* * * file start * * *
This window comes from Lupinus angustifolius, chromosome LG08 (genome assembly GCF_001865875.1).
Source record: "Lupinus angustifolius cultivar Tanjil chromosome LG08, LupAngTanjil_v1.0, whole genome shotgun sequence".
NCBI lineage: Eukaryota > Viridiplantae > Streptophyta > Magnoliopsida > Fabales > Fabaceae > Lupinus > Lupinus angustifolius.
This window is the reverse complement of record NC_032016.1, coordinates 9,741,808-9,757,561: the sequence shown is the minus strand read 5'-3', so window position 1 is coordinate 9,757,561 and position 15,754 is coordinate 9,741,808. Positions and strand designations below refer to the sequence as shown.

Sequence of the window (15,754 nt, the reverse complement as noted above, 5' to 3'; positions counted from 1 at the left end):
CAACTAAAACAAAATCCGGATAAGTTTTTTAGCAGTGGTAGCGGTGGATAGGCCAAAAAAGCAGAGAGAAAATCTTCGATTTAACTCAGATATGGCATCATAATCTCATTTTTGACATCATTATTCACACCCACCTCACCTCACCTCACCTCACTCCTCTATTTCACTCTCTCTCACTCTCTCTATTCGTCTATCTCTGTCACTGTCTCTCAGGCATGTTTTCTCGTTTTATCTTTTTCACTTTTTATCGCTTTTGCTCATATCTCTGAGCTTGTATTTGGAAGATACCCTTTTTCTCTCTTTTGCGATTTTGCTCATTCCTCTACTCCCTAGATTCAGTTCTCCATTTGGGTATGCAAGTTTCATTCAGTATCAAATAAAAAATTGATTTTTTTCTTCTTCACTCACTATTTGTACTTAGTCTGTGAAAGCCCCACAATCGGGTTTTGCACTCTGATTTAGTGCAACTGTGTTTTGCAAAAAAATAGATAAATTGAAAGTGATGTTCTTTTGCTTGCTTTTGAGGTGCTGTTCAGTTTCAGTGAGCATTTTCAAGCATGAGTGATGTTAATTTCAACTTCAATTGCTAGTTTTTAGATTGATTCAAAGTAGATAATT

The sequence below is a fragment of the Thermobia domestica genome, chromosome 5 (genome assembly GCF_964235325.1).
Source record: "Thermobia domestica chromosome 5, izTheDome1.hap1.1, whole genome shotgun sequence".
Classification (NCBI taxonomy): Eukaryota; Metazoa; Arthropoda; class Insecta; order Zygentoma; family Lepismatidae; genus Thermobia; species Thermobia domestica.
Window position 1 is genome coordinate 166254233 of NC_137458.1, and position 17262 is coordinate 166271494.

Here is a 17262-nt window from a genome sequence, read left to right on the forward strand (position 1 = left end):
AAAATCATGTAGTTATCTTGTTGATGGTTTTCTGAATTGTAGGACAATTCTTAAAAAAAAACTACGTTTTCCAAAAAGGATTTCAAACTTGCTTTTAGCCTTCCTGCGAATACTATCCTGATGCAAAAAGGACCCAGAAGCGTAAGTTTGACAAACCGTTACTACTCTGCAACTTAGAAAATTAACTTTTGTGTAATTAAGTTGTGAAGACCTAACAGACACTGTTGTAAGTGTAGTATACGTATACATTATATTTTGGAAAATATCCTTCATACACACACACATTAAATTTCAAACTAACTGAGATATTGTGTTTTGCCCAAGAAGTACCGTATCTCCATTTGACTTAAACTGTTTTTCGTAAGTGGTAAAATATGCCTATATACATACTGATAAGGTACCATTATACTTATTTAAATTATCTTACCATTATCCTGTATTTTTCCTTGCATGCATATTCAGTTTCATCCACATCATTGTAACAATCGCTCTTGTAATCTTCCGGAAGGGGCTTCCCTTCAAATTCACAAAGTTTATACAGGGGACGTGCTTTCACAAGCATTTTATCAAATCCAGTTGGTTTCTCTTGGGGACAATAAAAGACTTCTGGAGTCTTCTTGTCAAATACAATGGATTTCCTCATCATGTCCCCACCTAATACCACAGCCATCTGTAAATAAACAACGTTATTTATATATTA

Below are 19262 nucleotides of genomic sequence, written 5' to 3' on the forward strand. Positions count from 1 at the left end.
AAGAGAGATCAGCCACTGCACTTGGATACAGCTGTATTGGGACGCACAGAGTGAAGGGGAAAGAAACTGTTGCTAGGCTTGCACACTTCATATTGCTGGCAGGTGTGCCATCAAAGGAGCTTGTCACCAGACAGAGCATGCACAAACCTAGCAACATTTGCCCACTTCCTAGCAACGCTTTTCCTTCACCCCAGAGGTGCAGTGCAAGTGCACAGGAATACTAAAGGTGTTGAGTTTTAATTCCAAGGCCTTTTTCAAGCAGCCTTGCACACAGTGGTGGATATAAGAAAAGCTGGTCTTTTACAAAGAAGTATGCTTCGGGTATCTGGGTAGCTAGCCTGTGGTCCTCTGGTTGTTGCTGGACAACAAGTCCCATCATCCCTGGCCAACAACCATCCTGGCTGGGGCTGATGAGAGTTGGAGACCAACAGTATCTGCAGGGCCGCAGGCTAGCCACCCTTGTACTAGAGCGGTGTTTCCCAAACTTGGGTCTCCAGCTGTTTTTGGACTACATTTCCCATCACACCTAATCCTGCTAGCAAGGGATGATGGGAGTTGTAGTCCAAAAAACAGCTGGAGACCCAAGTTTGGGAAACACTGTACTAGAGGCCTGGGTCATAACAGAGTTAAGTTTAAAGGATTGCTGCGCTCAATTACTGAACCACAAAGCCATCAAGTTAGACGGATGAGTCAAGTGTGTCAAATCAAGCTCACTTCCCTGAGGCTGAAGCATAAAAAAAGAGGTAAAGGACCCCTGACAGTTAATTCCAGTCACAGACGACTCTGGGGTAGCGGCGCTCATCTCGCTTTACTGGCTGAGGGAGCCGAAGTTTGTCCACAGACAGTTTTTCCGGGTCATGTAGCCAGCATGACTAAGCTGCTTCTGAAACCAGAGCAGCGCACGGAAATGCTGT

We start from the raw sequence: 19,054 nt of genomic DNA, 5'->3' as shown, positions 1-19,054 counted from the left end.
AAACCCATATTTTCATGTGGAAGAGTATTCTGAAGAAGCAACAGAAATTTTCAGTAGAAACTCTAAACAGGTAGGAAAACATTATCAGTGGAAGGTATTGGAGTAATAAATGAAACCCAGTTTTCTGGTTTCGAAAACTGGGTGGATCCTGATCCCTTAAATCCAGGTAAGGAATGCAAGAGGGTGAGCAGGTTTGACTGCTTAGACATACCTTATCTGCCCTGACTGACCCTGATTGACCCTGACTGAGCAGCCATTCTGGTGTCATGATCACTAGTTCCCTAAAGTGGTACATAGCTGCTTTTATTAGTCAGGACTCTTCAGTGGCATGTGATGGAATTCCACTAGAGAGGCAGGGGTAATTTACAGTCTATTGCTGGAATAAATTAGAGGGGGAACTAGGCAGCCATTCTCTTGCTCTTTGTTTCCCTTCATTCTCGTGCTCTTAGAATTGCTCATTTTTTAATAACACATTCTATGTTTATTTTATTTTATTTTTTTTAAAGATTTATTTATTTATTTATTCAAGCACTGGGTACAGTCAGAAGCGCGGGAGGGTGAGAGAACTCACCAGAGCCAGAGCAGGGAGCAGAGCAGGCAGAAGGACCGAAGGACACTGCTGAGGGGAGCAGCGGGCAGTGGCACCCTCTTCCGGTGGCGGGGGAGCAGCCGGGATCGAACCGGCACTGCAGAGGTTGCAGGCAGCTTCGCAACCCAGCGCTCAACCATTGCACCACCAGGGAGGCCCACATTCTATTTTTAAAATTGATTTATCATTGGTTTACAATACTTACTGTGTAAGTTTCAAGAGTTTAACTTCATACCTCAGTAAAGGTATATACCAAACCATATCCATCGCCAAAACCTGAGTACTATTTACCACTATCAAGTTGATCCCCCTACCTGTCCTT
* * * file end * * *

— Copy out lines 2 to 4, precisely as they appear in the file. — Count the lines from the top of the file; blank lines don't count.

Source record: "Lupinus angustifolius cultivar Tanjil chromosome LG08, LupAngTanjil_v1.0, whole genome shotgun sequence".
NCBI lineage: Eukaryota > Viridiplantae > Streptophyta > Magnoliopsida > Fabales > Fabaceae > Lupinus > Lupinus angustifolius.
This window is the reverse complement of record NC_032016.1, coordinates 9,741,808-9,757,561: the sequence shown is the minus strand read 5'-3', so window position 1 is coordinate 9,757,561 and position 15,754 is coordinate 9,741,808. Positions and strand designations below refer to the sequence as shown.